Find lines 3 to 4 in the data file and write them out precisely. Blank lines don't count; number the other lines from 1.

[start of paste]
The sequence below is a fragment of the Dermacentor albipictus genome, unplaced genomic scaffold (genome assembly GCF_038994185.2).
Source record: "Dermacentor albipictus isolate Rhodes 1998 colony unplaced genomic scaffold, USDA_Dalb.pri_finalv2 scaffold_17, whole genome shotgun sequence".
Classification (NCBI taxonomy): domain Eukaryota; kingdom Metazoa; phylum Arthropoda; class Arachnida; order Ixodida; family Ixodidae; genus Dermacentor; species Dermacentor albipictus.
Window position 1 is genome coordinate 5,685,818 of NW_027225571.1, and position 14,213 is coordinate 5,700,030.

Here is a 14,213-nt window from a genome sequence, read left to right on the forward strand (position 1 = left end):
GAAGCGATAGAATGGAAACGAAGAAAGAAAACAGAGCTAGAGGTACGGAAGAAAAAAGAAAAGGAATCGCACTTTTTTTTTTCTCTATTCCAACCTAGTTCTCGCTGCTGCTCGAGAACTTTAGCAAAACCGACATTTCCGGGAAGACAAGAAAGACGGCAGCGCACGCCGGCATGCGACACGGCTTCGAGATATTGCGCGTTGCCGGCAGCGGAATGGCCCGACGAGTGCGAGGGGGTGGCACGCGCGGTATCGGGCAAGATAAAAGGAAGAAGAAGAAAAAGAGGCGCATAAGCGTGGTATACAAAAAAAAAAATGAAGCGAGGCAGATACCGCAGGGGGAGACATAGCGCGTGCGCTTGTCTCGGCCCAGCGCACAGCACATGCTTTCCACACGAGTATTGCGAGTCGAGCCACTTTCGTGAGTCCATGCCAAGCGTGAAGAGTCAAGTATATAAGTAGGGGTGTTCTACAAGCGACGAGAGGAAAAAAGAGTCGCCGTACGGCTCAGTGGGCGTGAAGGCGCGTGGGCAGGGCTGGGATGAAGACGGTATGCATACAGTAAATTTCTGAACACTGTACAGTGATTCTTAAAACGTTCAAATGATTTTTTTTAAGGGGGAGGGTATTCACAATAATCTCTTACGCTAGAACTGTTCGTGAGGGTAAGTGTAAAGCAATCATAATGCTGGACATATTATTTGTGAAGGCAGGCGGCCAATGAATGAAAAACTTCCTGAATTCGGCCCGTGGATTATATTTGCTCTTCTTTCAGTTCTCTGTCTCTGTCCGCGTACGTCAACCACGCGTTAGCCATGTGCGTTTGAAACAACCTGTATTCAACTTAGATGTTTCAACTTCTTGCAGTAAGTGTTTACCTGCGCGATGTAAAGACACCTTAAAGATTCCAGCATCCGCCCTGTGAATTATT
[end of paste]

Classification (NCBI taxonomy): domain Eukaryota; kingdom Metazoa; phylum Arthropoda; class Arachnida; order Ixodida; family Ixodidae; genus Dermacentor; species Dermacentor albipictus.
Window position 1 is genome coordinate 5,685,818 of NW_027225571.1, and position 14,213 is coordinate 5,700,030.